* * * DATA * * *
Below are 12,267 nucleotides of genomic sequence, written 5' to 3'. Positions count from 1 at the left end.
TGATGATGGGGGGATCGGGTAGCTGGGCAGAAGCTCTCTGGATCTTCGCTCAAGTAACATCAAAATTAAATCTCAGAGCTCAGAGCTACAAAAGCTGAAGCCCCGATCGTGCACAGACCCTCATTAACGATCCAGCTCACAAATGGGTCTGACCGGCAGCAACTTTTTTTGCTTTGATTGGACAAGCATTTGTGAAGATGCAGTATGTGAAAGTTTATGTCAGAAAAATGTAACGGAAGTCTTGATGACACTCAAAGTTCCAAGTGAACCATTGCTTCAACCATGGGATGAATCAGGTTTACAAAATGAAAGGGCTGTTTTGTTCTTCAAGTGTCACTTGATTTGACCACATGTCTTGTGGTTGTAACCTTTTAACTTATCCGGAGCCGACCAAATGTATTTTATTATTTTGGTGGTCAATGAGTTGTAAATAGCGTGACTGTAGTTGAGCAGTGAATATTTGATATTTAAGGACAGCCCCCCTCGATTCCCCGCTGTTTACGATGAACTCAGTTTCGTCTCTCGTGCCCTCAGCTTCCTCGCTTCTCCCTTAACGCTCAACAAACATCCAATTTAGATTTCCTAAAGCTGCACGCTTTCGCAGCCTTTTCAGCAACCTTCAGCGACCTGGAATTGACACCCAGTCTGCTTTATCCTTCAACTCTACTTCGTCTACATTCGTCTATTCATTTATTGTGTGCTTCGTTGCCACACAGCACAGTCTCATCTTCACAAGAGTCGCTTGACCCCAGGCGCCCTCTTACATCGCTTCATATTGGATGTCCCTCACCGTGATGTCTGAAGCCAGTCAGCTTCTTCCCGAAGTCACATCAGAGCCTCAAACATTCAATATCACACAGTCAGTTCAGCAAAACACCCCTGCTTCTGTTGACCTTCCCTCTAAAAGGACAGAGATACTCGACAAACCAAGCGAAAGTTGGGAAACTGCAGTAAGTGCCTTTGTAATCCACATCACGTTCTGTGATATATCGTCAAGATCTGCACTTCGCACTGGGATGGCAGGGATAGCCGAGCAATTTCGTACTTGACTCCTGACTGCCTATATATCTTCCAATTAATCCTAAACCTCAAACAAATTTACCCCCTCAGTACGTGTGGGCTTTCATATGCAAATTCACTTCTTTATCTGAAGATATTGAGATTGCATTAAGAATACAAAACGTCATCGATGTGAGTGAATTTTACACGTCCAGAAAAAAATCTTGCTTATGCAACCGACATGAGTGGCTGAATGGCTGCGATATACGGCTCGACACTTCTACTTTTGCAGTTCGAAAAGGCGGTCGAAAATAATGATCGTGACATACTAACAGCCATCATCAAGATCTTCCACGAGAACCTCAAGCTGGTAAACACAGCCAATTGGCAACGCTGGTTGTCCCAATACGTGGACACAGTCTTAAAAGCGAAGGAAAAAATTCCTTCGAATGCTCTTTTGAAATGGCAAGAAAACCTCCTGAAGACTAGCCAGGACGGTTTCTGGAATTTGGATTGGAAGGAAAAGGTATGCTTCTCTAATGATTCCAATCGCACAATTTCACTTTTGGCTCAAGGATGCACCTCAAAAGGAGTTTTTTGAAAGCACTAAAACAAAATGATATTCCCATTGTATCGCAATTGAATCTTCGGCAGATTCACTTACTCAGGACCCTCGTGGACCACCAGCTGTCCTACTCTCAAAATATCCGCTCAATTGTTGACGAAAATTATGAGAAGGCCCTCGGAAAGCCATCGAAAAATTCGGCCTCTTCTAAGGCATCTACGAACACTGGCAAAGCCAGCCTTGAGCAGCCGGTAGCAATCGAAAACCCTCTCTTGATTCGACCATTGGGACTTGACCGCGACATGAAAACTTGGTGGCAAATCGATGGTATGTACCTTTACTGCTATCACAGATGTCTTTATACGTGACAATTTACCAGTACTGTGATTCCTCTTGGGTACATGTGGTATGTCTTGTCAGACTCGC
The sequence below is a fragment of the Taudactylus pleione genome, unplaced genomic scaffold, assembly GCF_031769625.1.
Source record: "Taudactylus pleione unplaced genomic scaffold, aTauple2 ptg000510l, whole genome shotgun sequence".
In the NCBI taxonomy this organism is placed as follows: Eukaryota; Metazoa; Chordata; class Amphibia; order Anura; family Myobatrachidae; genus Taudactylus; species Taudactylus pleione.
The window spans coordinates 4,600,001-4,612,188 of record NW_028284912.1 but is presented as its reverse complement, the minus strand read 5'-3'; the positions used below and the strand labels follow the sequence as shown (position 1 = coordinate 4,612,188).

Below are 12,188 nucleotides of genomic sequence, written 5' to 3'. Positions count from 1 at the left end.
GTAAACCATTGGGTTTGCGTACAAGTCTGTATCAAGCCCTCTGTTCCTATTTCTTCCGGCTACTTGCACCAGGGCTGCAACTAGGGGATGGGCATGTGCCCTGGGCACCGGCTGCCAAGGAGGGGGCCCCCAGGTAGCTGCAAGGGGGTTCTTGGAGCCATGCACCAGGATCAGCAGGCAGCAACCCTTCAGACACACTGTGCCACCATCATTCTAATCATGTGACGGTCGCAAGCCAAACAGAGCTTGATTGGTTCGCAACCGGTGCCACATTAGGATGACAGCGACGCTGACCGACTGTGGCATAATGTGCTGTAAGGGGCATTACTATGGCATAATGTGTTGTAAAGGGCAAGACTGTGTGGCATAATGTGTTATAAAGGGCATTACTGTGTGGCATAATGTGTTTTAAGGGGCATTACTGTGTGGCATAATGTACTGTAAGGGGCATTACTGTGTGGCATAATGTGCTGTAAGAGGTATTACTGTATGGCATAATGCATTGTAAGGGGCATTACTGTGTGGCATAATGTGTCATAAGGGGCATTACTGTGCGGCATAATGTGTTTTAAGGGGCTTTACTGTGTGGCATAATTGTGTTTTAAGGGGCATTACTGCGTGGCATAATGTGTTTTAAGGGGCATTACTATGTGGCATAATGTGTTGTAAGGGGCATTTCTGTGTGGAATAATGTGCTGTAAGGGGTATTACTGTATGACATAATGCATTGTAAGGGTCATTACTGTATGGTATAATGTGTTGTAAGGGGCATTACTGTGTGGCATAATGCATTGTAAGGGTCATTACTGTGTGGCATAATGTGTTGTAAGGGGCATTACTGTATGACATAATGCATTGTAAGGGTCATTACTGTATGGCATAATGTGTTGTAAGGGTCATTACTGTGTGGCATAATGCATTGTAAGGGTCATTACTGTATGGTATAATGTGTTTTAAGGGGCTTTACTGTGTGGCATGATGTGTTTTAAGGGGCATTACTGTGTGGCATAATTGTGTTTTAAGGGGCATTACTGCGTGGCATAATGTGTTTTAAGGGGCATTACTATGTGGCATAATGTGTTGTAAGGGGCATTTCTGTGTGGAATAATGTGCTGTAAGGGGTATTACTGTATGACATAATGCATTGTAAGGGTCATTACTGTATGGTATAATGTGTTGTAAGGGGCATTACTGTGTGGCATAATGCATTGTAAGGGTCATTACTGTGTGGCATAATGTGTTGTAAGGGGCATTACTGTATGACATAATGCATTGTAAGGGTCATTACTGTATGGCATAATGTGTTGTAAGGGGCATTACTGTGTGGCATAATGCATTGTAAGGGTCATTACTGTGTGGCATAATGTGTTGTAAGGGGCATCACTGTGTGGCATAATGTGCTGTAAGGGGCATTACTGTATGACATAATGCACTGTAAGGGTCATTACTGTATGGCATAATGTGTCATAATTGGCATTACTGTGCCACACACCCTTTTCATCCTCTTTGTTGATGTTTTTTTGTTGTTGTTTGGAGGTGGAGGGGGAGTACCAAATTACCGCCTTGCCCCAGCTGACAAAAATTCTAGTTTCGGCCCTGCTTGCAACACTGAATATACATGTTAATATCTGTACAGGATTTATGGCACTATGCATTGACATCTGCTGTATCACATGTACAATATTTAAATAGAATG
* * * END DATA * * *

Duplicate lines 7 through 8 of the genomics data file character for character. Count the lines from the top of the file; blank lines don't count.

Below are 12,188 nucleotides of genomic sequence, written 5' to 3'. Positions count from 1 at the left end.
GTAAACCATTGGGTTTGCGTACAAGTCTGTATCAAGCCCTCTGTTCCTATTTCTTCCGGCTACTTGCACCAGGGCTGCAACTAGGGGATGGGCATGTGCCCTGGGCACCGGCTGCCAAGGAGGGGGCCCCCAGGTAGCTGCAAGGGGGTTCTTGGAGCCATGCACCAGGATCAGCAGGCAGCAACCCTTCAGACACACTGTGCCACCATCATTCTAATCATGTGACGGTCGCAAGCCAAACAGAGCTTGATTGGTTCGCAACCGGTGCCACATTAGGATGACAGCGACGCTGACCGACTGTGGCATAATGTGCTGTAAGGGGCATTACTATGGCATAATGTGTTGTAAAGGGCAAGACTGTGTGGCATAATGTGTTATAAAGGGCATTACTGTGTGGCATAATGTGTTTTAAGGGGCATTACTGTGTGGCATAATGTACTGTAAGGGGCATTACTGTGTGGCATAATGTGCTGTAAGAGGTATTACTGTATGGCATAATGCATTGTAAGGGGCATTACTGTGTGGCATAATGTGTCATAAGGGGCATTACTGTGCGGCATAATGTGTTTTAAGGGGCTTTACTGTGTGGCATAATTGTGTTTTAAGGGGCATTACTGCGTGGCATAATGTGTTTTAAGGGGCATTACTATGTGGCATAATGTGTTGTAAGGGGCATTTCTGTGTGGAATAATGTGCTGTAAGGGGTATTACTGTATGACATAATGCATTGTAAGGGTCATTACTGTATGGTATAATGTGTTGTAAGGGGCATTACTGTGTGGCATAATGCATTGTAAGGGTCATTACTGTGTGGCATAATGTGTTGTAAGGGGCATTACTGTATGACATAATGCATTGTAAGGGTCATTACTGTATGGCATAATGTGTTGTAAGGGTCATTACTGTGTGGCATAATGCATTGTAAGGGTCATTACTGTATGGTATAATGTGTTTTAAGGGGCTTTACTGTGTGGCATGATGTGTTTTAAGGGGCATTACTGTGTGGCATAATTGTGTTTTAAGGGGCATTACTGCGTGGCATAATGTGTTTTAAGGGGCATTACTATGTGGCATAATGTGTTGTAAGGGGCATTTCTGTGTGGAATAATGTGCTGTAAGGGGTATTACTGTATGACATAATGCATTGTAAGGGTCATTACTGTATGGTATAATGTGTTGTAAGGGGCATTACTGTGTGGCATAATGCATTGTAAGGGTCATTACTGTGTGGCATAATGTGTTGTAAGGGGCATTACTGTATGACATAATGCATTGTAAGGGTCATTACTGTATGGCATAATGTGTTGTAAGGGGCATTACTGTGTGGCATAATGCATTGTAAGGGTCATTACTGTGTGGCATAATGTGTTGTAAGGGGCATCACTGTGTGGCATAATGTGCTGTAAGGGGCATTACTGTATGACATAATGCACTGTAAGGGTCATTACTGTATGGCATAATGTGTCATAATTGGCATTACTGTGCCACACACCCTTTTCATCCTCTTTGTTGATGTTTTTTTGTTGTTGTTTGGAGGTGGAGGGGGAGTACCAAATTACCGCCTTGCCCCAGCTGACAAAAATTCTAGTTTCGGCCCTGCTTGCAACACTGAATATACATGTTAATATCTGTACAGGATTTATGGCACTATGCATTGACATCTGCTGTATCACATGTACAATATTTAAATAGAATG